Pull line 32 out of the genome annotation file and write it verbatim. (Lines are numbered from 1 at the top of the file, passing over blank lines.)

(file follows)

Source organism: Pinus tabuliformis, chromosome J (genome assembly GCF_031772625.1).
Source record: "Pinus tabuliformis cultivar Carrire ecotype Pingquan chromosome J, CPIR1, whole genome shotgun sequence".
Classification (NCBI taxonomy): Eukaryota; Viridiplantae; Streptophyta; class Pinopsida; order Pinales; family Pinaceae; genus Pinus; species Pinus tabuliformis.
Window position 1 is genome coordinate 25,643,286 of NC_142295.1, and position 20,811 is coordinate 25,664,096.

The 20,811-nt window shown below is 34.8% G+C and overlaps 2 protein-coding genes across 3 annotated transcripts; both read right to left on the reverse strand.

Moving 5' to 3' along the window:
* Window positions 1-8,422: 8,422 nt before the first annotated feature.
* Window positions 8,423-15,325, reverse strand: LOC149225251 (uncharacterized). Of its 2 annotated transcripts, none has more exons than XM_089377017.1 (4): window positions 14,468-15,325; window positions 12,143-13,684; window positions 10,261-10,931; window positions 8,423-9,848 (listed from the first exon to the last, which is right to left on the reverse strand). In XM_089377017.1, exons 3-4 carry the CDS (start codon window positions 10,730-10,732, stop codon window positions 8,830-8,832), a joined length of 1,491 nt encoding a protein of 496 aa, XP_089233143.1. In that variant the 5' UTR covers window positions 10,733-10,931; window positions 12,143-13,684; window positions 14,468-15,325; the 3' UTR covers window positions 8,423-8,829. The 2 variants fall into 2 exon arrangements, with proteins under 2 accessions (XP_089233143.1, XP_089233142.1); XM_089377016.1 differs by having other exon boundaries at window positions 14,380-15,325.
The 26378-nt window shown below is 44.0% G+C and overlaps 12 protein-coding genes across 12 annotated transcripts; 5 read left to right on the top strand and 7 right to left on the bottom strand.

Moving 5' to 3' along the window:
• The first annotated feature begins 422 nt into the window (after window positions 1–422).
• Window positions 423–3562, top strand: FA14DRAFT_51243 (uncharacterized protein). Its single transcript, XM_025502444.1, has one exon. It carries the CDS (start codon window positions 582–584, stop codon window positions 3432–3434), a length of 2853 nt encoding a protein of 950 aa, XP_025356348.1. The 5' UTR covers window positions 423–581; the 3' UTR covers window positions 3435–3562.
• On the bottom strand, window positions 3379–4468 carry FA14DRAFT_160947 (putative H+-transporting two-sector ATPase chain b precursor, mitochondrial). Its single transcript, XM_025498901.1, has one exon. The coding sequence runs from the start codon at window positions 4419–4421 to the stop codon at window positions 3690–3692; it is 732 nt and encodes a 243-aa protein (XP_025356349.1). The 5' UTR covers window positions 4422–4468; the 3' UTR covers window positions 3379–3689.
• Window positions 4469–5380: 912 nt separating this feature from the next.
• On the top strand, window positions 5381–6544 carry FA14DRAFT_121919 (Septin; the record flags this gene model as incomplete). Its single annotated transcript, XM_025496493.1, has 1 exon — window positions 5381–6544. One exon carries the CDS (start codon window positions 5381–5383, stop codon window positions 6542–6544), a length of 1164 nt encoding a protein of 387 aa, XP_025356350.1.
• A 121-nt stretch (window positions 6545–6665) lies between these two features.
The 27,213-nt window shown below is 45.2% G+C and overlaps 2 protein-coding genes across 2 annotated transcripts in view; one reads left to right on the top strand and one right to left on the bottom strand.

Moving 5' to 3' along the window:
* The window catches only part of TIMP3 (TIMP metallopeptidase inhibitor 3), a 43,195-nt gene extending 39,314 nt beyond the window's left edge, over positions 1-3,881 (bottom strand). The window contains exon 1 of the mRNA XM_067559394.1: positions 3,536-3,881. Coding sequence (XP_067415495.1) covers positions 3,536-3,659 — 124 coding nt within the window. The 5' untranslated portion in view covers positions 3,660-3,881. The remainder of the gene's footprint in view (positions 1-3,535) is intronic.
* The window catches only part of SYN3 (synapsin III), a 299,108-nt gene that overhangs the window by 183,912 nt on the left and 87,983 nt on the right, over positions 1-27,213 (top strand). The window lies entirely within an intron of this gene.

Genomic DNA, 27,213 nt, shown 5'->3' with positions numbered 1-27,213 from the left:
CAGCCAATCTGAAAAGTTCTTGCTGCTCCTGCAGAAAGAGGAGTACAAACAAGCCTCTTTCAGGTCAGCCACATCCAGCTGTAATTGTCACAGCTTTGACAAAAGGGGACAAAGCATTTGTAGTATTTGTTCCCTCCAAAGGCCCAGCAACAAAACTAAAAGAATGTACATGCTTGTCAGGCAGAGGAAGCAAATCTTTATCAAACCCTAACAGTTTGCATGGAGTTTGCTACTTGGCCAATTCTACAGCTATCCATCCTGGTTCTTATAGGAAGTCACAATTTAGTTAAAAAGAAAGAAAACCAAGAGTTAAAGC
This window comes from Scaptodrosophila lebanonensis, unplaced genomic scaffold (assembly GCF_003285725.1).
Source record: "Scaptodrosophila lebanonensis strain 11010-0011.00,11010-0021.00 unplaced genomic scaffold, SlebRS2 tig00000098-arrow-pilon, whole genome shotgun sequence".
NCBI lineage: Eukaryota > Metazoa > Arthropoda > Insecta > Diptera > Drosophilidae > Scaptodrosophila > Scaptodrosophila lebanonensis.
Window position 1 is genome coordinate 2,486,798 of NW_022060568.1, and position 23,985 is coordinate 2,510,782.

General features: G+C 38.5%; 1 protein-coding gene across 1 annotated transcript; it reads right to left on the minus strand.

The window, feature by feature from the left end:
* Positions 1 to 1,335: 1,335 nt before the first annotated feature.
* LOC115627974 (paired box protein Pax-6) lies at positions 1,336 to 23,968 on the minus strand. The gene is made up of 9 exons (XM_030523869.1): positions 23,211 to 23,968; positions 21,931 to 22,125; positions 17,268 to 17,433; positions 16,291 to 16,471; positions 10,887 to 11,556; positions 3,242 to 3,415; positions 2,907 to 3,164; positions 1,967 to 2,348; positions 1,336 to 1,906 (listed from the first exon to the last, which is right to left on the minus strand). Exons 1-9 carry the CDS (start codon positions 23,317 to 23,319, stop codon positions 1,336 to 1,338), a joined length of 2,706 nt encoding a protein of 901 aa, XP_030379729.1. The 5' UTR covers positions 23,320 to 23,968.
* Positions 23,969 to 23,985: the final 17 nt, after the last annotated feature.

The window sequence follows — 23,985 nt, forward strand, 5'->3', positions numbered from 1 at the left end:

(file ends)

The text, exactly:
The window sequence follows — 23,985 nt, forward strand, 5'->3', positions numbered from 1 at the left end: